Affordable and Collectible Promotional Cards | Ancient information and history education


Today’s printed business cards are a far cry from the colorful, even sometimes humorous, advertising business cards of the past. Before the print was easily accessible, the businessman had to rely on a sign placed above the entrance to his business. The sign was usually painted with company symbols and was used not only to advertise goods and services, but also to help the many people who could not read in the early 19th century.

When printing became mainstream, commercial advertising cards were distributed, in and out of stores, to alert customers to products and services. One of the oldest known and most valuable was made at the end of the 18th century for the advertisement of Paul Revere, silversmith. Revere made his own impression.

Prior to the 1870s, most commercial advertising cards were in black and white. Among the most sought after cards today are those printed by Prang of Boston, and Currier and Ives. In the 1880s, Currier and Ives created a range of trading cards approximately 3-1 / 4 inches by 5 inches. In the first print, they published 20 each for the horse and horse trade, cigar trade, and general publicity.

Photo courtesy of Simon’s Sports Center A McLaughlin’s Cafe trade card featuring actress Fanny Davenport.

The increasing use of chromolithography, with its vivid colors, not only sold products, but made cards a popular collector’s item. They were recorded in albums, often by category. Since some companies offered their trade cards in series, collectors eagerly awaited each new card in the series. Some illustrated fairy tales and others were simply a series of a single subject such as animals, birds or flowers.

Creative cards

Basically there are two types of trade cards. “Stock” cards were cards that any business could purchase from a printer and have their own name printed on blank space. The “Private Design” cards were only designed for one company.

Patented drug cards and those advertising household and food products were most common in the 1880s and 90s. Tobacco companies and yarn manufacturers quickly jumped on the bandwagon. When cigarettes became popular at the turn of the 20th century, their advertising cards were designed to be collected and redeemed. Some were beautiful enough to be presented as art. A good example are the beauties of Palm Beach made for Turkish trophies. Famous illustrator Hamilton King created them in a colorful poster style with his signature prominently displayed.

During these decades, famous personalities and actresses became the forerunners of celebrities in commercials. Pretty young women, animals, birds and flowers were other subjects. Often the cards became more important than the product.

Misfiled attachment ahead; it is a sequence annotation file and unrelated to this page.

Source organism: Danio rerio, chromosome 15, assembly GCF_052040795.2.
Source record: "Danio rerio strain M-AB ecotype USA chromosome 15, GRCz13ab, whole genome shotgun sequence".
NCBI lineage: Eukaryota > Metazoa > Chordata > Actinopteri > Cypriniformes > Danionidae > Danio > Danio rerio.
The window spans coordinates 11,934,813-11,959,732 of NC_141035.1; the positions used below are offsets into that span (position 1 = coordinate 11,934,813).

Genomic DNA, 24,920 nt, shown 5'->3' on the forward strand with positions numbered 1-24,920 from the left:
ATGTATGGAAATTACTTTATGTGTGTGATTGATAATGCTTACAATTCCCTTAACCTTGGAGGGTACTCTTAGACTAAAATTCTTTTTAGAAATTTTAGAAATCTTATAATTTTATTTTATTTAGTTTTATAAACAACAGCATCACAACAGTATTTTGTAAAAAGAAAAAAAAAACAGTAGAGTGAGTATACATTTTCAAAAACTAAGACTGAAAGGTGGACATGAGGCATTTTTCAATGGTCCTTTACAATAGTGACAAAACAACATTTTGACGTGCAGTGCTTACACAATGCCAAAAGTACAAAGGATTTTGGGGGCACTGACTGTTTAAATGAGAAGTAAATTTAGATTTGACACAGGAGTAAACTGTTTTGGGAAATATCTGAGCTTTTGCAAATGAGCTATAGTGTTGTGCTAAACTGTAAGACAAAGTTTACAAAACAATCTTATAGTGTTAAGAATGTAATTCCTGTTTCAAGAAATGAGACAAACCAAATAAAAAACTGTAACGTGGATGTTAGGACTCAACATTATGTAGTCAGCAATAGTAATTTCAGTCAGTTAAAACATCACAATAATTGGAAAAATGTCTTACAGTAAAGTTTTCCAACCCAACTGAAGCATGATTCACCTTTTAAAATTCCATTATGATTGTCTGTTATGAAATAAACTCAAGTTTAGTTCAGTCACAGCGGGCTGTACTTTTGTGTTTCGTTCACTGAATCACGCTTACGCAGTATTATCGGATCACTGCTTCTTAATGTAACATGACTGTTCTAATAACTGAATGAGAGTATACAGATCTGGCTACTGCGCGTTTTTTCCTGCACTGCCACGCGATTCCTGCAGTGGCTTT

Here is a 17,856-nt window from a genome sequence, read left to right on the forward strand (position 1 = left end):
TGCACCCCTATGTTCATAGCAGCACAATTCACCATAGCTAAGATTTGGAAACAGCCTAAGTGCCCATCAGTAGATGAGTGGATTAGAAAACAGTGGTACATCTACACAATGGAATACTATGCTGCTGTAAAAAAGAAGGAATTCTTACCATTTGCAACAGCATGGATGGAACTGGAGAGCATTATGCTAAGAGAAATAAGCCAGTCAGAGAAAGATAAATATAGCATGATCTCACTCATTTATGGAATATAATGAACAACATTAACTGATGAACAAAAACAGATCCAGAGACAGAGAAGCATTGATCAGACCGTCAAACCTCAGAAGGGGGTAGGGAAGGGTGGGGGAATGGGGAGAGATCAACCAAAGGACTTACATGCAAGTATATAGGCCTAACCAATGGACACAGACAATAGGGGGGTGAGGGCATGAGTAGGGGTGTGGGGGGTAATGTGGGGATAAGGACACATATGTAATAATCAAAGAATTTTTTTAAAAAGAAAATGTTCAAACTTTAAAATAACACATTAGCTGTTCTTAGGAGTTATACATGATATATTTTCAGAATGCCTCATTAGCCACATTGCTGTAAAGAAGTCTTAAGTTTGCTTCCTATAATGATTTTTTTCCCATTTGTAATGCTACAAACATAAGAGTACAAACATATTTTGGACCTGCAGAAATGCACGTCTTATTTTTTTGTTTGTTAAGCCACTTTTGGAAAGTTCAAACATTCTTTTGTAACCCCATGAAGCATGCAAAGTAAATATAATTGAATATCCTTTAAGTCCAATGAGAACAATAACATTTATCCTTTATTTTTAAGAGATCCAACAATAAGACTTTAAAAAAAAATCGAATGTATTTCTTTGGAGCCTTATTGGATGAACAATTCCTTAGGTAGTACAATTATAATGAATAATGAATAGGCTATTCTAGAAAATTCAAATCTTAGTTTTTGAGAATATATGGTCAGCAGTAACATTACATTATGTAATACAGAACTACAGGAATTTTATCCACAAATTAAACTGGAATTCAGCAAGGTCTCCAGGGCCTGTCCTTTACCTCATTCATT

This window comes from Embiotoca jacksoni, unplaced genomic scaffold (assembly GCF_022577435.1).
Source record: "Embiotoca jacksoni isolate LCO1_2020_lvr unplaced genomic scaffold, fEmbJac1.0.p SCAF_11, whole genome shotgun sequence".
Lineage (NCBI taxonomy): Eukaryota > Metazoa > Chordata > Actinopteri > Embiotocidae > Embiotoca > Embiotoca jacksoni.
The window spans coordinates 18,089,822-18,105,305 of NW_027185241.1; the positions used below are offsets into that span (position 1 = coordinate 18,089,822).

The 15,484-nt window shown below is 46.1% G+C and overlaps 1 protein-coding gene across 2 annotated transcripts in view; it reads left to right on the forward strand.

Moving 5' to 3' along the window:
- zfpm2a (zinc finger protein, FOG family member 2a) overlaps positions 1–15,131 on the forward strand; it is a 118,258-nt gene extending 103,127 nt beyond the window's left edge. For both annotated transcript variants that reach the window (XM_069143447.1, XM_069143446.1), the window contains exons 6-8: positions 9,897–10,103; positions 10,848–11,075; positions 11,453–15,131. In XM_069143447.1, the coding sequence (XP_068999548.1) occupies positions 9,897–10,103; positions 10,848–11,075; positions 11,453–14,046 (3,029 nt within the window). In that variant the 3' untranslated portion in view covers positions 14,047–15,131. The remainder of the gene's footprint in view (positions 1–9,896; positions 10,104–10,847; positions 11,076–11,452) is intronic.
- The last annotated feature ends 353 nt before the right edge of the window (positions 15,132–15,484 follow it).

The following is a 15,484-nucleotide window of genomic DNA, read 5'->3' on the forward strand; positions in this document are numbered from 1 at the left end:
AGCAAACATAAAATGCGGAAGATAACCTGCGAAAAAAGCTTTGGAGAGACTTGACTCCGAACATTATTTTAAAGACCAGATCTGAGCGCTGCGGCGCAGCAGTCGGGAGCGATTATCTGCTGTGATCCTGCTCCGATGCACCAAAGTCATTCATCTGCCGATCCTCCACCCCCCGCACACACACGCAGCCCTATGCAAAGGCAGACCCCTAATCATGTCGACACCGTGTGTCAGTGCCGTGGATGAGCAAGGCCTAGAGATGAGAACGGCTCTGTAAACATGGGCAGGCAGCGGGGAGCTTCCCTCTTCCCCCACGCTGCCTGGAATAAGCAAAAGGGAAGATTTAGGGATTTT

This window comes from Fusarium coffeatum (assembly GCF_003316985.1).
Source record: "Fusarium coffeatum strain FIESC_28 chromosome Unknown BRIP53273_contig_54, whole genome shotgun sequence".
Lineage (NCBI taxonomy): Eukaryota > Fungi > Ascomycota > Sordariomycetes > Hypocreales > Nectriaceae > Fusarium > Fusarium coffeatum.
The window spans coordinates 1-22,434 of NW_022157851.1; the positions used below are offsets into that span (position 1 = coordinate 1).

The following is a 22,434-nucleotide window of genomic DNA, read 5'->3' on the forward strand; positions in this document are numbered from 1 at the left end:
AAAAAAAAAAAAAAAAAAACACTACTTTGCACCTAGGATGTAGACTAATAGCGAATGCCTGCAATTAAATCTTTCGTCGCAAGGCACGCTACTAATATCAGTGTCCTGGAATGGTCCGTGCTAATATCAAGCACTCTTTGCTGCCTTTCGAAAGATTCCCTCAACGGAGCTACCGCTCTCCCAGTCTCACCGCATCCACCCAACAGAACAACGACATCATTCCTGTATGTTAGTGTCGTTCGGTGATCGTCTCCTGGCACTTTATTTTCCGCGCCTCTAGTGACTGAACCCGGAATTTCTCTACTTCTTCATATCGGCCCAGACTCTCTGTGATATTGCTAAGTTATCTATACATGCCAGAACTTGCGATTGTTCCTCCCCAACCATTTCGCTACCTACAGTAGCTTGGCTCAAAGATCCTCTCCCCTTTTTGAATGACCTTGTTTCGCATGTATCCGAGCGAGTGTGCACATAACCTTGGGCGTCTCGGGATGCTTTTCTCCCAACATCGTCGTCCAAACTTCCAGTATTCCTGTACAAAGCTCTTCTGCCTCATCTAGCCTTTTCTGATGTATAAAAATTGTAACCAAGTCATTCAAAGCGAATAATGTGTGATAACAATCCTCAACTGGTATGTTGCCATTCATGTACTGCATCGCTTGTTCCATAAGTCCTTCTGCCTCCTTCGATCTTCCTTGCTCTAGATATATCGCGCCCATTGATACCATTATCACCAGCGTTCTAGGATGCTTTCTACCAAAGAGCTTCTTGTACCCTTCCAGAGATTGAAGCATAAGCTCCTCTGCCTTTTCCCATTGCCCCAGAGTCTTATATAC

The average size of most early trading cards ranges from 2 x 3 inches to 4 x 6 inches. Some are also bigger and smaller.

The more unusual characteristics a card has, the more it is sought after by collectors. Many have used the same features found in postcards and Valentine’s Day. Here are some examples :

  • A “cut out” card had the shape of an object. One example was the figure of a white bird holding an ivory bar of soap. It came with a string attached so that it could be hung.
  • A “mechanical” card had moving parts worked with a tab.
  • A “hold up to the light” card had a cutout design that only displayed when held up to the light.
  • A “shapeshifter” card changed its image by pulling down a flap, showing images such as a little girl crying, then laughing.

CLUES: The golden age of trade cards is generally considered to be from 1880 to 1893. With a few exceptions, such as sports trade cards, the average price of 19th century trade cards ranges from $ 5 to $ 40. At flea markets and yard sales, entire scrapbooks can still be found for as little as $ 25.

The interesting topics to look for would be early transport. Balloons, cars and trains are considered a choice and the prices would be higher.

Sunbonnet Baby cards keep increasing in value, as do the baking soda inserts that came in the packaging made by Church and Dwight in the late 19th century. What made the baking soda cards special was that they were educational and were of good quality. They came in a series on animals, marine life, and flowers.

Fashion cards, commercials, and corsets can provide a glimpse into the past.

While many collectors use them as decorative art today, serious collectors have a word of advice: treat cards as if they were beautiful prints. Protect them under glass. Or, do like the Victorians … put them in scrapbooks.


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